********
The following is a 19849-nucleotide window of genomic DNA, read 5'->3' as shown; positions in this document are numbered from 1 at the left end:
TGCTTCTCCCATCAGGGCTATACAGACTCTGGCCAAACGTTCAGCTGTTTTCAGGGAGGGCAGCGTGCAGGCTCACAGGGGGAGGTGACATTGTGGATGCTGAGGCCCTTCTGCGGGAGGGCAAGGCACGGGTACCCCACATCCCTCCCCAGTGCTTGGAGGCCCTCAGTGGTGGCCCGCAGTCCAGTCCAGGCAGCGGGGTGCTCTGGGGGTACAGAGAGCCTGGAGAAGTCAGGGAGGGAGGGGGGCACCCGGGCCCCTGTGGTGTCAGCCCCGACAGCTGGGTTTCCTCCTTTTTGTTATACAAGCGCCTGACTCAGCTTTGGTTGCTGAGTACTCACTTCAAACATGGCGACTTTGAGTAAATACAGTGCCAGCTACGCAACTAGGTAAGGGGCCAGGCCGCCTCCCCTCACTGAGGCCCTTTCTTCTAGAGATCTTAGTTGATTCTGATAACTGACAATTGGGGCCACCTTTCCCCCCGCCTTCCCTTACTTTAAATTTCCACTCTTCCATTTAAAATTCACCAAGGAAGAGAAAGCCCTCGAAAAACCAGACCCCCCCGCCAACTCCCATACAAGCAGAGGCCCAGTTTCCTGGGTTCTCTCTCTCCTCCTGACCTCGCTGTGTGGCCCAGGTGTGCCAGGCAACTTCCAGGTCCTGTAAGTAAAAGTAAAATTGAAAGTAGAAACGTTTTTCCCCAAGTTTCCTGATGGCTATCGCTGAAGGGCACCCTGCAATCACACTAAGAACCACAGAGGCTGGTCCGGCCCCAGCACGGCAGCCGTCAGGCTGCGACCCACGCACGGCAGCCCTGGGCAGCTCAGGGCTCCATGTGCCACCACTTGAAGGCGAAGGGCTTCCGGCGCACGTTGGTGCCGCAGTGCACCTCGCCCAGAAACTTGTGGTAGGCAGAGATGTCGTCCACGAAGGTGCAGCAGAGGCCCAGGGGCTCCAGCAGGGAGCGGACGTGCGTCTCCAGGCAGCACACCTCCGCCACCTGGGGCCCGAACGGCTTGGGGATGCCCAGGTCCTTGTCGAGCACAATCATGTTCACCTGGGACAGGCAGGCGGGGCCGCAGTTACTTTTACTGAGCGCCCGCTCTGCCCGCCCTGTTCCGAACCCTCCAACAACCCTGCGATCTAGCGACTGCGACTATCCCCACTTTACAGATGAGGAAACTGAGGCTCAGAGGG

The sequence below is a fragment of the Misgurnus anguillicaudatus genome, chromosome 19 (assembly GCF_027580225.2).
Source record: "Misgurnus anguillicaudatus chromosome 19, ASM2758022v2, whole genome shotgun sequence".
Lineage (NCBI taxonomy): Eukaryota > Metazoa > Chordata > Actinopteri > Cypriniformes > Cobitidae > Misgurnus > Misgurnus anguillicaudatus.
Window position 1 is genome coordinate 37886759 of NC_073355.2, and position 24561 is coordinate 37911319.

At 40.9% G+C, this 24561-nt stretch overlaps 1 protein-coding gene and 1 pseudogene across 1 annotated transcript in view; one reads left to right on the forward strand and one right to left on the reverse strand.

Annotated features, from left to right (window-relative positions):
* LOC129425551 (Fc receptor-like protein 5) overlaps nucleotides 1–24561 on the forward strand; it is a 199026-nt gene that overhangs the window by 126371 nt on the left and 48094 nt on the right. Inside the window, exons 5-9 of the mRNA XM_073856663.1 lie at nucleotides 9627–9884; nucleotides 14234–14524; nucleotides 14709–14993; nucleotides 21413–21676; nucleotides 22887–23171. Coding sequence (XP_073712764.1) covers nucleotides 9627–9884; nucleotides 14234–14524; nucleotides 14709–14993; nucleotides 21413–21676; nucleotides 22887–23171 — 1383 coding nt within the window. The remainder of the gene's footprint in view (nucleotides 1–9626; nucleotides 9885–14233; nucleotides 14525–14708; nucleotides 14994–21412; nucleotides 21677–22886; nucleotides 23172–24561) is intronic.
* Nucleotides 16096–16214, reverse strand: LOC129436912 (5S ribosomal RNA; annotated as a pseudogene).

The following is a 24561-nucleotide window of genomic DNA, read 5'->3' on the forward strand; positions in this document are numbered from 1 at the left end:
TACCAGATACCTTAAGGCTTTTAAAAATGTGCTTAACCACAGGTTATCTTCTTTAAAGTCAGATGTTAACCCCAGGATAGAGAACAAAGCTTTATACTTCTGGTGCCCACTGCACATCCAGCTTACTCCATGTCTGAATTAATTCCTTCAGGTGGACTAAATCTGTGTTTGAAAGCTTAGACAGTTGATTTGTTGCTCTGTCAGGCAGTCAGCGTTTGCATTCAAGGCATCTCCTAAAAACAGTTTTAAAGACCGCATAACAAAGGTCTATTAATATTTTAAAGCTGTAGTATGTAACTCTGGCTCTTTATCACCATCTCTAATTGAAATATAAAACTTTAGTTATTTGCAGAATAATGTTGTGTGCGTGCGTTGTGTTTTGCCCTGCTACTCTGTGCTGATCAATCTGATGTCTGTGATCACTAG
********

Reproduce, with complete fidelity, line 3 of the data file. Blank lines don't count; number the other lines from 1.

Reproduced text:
The sequence below is a fragment of the Misgurnus anguillicaudatus genome, chromosome 19 (assembly GCF_027580225.2).